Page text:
Rabbi Isaak’s Rosh Hashanah Day 2 5784 Sermon – The Moral Sin of Book Banning

I am what is known as a Yekke, or at least the son of a Yekke. A Yekke is a disparaging term that Jews used for German Jews. Though the term’s origin is a matter of debate, being labeled as one, was no compliment. Though born here in the US, both of my parents and all four of my grandparents were native Germans.  My grandfather fought and was decorated in the First World War in the German army. As teenagers Hitler prevented both of my parents from graduating from high school. My father fled to Palestine at 17.  After Kristallnacht my mother 16 accompanied her younger brother on a Kindertransport to England where she was engaged as a companion to a handicapped girl.  When that family moved to Switzerland, they took her with them.  From there as a very shy teen she made her way alone through Spain to Portugal where she boarded a ship to America.

I like all my Yekke-age peers was raised as a prince, a symbol not only of our parents’ survival but of their victory over Hitler. Am Yisrael chai.  As with so many similar families we never bought anything made in Germany.  My parents never had any desire to return to the country of their birth, my father saying he never left anything good there.

They nevertheless accepted the group invitation from the government of Asschaffenburg, my father’s hometown in Northern Bavaria for a visit. I am grateful that I was able to join them on this never-to-be-repeated journey.  My father discovered that returning as a senior citizen to the town from which he fled as a teenager to be strange and we had some disturbing experiences there.  Where the synagogue once stood, there is now a park with a plaque claiming that the synagogue was destroyed by vandals, of course, no indication that these “vandals” were inspired, née encouraged by the Nazis.  Two former non-Jewish soccer friends of my uncle over lunch, recalled their fathers getting drunk one night before going out to slash Jewish businesses and set fire to the synagogue.  The building next store which had been the rabbi’s residence and religious school would be turned into a Jewish museum in a town that since the war to this day continues to be Judenrein. My grandfather died of natural causes in 1936.  He is buried there in a well-maintained Jewish cemetery.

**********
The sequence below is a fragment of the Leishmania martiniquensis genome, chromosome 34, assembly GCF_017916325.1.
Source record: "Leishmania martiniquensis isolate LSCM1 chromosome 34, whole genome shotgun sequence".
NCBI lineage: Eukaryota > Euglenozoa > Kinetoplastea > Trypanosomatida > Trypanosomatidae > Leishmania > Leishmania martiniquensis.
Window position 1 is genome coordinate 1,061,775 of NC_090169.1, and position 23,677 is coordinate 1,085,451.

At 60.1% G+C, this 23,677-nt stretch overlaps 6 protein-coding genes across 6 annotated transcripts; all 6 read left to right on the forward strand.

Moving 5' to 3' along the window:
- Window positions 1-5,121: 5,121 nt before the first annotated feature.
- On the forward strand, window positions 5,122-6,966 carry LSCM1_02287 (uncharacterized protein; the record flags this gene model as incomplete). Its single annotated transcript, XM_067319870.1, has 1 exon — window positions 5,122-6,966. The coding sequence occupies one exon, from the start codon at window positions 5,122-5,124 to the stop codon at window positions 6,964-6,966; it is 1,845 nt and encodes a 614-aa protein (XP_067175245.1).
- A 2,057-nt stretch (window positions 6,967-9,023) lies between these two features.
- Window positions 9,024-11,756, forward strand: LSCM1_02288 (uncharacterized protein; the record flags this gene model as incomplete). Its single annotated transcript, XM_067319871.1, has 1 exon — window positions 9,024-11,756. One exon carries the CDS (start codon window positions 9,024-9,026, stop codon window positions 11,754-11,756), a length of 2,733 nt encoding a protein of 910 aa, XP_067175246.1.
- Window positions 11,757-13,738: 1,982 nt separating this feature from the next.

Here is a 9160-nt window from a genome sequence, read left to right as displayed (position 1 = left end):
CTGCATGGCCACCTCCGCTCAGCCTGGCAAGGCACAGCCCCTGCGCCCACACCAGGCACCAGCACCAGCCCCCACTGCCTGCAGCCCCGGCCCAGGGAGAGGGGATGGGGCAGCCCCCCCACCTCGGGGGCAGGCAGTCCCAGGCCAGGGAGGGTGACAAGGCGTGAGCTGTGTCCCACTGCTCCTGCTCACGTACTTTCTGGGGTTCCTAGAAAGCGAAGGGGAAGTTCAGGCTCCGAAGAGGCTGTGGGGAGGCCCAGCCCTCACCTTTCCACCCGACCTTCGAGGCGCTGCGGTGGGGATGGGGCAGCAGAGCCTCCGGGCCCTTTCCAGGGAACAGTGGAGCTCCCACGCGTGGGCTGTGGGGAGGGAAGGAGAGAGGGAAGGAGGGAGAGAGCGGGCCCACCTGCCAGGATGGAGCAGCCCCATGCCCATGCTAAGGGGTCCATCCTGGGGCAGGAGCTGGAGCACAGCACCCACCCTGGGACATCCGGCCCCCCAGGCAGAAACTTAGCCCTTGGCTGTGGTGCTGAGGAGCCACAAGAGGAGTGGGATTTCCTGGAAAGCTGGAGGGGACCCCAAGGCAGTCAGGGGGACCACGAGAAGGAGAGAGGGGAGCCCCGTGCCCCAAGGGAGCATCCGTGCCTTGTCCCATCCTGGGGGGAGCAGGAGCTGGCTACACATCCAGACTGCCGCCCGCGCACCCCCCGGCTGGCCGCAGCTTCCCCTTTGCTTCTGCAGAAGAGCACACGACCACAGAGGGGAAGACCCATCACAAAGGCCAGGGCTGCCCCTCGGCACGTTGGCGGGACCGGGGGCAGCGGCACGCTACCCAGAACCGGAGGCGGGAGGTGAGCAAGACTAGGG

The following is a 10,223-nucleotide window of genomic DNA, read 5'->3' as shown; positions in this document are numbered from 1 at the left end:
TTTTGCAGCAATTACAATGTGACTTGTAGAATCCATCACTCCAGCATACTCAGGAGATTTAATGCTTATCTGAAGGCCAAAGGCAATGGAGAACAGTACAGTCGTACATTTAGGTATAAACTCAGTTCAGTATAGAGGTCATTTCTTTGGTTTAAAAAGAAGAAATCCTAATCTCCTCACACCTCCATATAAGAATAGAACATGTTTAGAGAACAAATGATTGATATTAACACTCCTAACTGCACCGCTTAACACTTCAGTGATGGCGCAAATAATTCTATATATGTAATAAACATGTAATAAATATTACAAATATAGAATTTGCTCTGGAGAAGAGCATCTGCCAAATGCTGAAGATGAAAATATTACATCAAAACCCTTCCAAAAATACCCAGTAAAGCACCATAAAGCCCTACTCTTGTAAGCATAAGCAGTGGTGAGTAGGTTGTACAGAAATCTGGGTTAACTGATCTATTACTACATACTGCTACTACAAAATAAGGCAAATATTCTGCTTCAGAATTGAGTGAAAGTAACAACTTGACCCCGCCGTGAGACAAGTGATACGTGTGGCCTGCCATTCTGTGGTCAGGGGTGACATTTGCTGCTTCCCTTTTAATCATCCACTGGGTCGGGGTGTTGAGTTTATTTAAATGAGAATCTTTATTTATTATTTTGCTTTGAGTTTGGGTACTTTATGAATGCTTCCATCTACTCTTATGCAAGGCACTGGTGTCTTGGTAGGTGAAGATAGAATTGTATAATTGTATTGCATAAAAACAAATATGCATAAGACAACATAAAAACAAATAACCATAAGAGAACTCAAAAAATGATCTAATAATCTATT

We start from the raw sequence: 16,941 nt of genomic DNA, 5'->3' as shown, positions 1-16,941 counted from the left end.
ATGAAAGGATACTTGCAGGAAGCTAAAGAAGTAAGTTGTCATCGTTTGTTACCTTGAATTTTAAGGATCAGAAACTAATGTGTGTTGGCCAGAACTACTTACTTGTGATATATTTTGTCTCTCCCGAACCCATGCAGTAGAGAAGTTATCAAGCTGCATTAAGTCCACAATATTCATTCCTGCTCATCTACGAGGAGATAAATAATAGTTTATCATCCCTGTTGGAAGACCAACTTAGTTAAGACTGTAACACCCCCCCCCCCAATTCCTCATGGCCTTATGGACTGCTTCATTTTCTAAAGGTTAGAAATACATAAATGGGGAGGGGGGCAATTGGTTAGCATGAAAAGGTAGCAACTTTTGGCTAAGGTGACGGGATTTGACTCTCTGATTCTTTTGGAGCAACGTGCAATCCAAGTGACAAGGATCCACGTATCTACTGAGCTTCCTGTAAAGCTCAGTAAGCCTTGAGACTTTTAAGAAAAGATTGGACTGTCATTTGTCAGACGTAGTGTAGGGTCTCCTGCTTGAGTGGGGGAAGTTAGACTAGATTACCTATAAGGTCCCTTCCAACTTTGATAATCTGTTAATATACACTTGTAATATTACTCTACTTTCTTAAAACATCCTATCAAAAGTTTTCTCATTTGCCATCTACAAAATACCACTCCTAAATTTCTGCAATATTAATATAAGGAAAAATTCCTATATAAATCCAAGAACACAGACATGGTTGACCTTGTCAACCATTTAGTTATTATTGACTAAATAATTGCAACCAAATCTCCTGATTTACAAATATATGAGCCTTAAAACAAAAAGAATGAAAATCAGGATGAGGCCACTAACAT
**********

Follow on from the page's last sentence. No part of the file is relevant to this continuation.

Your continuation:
Recently my sister, my cousins, and I arranged to have Stolpersteine, literally stumbling stones, small plagues placed in the sidewalk in front of the apartment building where my mother and her family lived in Berlin. We haven’t been there yet to see them, but hope to in the not-too-distant future.  My mother recalled seeing Hitler in 1936 as he passed by their apartment every day on his way to the Olympics.

Although my father was only 14 and my mother 11, perhaps not from personal memory, but one of the earliest acts of the Nazis they talked about was the burning of books in 1933.  My grandparents were certainly aware of how terrifying such events must have been.  My grandfather actually collected first additions, which before he fled the country he sold for a pittance to Goebbels’ girlfriend.

The target wasn’t just books written by Jewish authors.  It was books determined somehow to be “unGerman”, against the “German spirit”.  It was called a purge or cleansing (Sauberung). Perhaps most frightening of all this was that it was orchestrated by university students, presaging an era of state censorship and what was called control of culture.  These included books by socialists, by Karl Marx, by critical bourgeois writers, by corrupting foreign influences like Ernest Hemingway, Jack London, Theodore Dreiser, and even Helen Keller. Jewish writers of course were among the corrupting influences. Also included were art books whose contents were considered to be degenerate.  In Berlin not far I imagine from my mother’s home 40,000 students took part in the blaze in the Obernplatz; similar events were orchestrated throughout the country. These book burnings were widely reported in Germany and did not go unnoticed in the rest of the world. Given my direct line to these events through my family, perhaps I am particularly sensitized to them.  But in truth, the burning of books, is something horrifying to all civilized society, perhaps most particularly to Jews.